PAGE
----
Residents of the Sunshine State are finding themselves furious over a recent ruling by the District Court of Appeals that transforms the idea of property rights for its citizens.
For years, Americans have been forced to reconcile their freedoms with some bizarre judicial rulings throughout the nation. Famously, the Bundy family ranchers were forced to square off with government officials over cattle grazing on public lands, for instance. And we mustn’t forget the bizarre legal situation that has allowed bottled water companies to literally drain the aquifers of American towns only to sell that water back to the residents at a premium.
Many of these squabbles are far more mundane, however, especially when it comes to the ability to maintain your property in a certain way.
In Florida, the nonsense is all based around the possibility of growing a garden on your own land.
“Apparently the right to feed yourself and your family is indeed not a fundamental one, as a Florida attorney previously declared.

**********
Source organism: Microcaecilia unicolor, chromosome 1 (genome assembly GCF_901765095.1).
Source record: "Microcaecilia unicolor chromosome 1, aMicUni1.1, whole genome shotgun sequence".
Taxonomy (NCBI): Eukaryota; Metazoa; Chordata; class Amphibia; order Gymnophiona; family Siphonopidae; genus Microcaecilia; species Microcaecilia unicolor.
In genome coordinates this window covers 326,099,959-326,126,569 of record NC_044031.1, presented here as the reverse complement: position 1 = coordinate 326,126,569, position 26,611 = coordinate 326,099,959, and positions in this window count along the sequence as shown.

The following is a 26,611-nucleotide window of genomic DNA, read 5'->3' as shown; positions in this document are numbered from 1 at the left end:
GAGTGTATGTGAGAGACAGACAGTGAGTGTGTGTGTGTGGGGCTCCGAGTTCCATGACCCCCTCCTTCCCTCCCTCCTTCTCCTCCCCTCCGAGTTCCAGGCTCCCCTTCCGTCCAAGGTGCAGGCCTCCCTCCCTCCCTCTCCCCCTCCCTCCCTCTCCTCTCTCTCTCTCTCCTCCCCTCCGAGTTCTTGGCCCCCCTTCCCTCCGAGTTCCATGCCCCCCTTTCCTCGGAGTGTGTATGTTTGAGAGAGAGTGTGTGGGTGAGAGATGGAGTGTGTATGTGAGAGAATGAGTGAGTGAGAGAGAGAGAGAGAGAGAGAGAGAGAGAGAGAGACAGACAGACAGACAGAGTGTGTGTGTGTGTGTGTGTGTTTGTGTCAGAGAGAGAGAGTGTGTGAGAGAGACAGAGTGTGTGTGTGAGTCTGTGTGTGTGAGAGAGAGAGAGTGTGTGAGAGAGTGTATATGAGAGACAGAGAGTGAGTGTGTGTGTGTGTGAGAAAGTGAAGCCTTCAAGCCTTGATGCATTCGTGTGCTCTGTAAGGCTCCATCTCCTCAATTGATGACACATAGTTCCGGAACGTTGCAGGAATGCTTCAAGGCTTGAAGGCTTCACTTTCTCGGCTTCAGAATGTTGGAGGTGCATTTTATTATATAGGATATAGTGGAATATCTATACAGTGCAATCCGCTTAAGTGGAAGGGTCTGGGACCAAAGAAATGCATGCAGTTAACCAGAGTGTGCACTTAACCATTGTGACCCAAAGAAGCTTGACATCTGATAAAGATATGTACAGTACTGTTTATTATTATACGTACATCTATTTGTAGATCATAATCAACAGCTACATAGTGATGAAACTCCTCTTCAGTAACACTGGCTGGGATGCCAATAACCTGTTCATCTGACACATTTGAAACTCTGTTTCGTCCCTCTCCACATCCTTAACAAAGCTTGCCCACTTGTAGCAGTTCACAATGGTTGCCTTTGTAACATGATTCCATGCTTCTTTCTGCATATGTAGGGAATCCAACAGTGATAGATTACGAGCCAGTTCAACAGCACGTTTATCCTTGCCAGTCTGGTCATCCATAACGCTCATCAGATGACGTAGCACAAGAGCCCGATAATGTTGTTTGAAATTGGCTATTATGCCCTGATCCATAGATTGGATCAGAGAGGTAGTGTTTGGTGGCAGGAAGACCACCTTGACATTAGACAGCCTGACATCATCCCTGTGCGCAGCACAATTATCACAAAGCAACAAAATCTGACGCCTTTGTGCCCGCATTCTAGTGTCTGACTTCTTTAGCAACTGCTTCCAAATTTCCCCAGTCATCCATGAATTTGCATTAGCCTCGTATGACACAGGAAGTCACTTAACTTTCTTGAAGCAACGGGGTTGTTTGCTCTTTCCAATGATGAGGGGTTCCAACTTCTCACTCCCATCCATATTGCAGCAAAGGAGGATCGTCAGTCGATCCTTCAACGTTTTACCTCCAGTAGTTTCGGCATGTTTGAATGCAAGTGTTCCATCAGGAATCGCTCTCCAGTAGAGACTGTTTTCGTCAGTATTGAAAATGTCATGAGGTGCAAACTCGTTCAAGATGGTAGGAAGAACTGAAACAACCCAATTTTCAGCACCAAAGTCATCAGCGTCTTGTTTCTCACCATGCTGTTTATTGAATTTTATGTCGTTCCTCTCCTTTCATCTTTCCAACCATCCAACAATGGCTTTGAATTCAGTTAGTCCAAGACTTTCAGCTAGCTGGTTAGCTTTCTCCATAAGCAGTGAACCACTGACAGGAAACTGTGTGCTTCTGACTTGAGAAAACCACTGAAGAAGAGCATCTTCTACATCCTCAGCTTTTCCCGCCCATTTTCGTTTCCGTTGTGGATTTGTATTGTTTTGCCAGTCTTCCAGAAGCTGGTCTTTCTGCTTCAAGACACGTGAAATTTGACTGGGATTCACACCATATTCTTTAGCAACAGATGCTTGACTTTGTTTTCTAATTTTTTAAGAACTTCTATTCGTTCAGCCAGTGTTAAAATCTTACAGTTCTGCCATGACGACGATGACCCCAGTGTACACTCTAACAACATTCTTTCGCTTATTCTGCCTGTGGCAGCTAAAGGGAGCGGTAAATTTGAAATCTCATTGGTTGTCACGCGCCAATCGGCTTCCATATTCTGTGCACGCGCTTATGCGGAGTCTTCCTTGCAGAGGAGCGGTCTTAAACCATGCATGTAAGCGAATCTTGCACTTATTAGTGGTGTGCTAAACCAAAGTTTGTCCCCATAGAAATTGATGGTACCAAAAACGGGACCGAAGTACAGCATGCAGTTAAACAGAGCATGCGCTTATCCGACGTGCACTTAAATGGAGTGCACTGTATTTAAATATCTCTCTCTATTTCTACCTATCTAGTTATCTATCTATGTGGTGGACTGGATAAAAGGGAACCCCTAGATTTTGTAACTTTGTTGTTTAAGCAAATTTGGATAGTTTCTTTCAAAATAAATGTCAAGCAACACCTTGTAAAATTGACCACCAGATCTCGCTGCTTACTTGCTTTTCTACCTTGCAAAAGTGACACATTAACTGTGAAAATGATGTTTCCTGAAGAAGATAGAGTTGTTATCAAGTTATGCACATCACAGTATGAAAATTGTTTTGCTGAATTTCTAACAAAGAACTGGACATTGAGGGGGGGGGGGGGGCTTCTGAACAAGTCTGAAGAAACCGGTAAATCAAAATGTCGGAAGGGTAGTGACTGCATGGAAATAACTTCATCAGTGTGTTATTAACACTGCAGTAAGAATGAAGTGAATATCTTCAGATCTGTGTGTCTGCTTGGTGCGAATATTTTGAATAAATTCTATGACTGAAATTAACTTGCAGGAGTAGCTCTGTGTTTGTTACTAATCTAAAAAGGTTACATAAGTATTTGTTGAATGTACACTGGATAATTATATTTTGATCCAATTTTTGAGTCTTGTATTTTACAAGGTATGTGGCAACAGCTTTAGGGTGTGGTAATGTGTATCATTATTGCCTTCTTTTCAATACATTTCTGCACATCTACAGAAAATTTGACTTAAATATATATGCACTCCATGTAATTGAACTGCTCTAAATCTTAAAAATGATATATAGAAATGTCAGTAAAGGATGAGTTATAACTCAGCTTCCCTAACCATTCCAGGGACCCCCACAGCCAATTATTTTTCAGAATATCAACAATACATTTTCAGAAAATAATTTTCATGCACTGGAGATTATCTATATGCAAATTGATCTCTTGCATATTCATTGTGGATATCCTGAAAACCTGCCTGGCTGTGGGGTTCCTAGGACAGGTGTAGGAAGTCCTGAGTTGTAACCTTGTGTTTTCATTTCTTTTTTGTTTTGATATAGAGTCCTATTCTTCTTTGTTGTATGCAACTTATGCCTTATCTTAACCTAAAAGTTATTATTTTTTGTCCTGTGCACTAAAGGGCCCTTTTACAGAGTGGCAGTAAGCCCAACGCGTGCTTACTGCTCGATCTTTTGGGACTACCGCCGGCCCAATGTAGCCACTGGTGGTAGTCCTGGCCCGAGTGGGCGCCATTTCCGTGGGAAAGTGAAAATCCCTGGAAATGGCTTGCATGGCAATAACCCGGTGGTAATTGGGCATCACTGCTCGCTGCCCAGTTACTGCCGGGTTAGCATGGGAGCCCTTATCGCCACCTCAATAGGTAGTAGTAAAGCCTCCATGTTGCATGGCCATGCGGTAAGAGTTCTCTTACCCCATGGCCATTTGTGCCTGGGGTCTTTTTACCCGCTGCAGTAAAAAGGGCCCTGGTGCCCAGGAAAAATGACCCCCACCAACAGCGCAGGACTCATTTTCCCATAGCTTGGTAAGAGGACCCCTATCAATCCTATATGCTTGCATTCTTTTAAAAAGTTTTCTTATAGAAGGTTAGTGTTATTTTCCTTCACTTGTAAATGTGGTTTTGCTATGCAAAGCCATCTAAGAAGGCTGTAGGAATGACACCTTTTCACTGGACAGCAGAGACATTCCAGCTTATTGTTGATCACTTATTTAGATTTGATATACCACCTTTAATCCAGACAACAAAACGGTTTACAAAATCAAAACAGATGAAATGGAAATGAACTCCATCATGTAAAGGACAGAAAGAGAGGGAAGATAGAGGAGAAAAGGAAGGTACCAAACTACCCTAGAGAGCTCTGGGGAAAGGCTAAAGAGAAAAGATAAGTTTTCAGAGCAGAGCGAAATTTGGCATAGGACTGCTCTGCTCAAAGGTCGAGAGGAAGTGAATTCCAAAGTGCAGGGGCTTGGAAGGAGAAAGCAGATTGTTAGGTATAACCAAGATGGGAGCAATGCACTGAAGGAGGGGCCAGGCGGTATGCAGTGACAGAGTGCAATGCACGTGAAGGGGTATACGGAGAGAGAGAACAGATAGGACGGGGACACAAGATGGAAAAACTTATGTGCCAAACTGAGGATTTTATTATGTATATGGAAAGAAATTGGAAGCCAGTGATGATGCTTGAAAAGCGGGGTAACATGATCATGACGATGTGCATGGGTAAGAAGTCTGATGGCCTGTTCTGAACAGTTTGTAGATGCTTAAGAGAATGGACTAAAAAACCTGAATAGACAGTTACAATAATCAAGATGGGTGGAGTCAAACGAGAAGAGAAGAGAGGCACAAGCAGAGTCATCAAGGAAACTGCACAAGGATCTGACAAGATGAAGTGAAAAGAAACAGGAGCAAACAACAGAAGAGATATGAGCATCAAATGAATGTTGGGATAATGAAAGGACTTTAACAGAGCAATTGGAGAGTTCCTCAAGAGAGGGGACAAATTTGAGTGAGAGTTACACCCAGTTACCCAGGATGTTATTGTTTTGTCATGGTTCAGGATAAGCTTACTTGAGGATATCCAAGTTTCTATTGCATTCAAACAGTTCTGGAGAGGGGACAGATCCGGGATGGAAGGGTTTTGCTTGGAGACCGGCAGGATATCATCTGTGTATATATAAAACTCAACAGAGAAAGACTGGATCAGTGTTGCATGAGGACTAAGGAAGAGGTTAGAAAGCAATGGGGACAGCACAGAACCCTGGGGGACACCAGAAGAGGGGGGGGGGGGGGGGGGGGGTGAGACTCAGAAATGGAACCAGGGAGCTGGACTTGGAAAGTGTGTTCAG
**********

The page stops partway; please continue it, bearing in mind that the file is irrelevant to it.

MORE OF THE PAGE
“A longstanding battle between 17-year homeowners at the Village of Miami Shores, Tom Carroll and Hermine Ricketts, appears to have reached its sad conclusion. In 2014, the couple was advised by town officials after a re-zoning plan that they would have to dig up their front-yard edible garden or face fines of $50 per day for the newly created infraction. The couple subsequently sued based on a constitutional infringement upon their right to use their own private property as well as a violation of the equal protection clause.
“Now, according to the Institute for Justice which had been representing the couple, Florida’s Third District Court of Appeal actually has agreed with the opposing attorney who stated: ‘There certainly is not [a] fundamental right to grow vegetables in your front yard.’
“The Institute for Justice is rightly calling this ‘a major blow to property rights.’”
This sort of bizarre and arcane miscarriage of the justice system has been occurring far too frequently in the land of the free. Gardening, much like the soil and water that you own when you purchase property, should be a fundamental right of property owners the world over, let alone in the United States.
For now, it looks like Floridians will have a long fight for frugality and fruit trees on the horizon.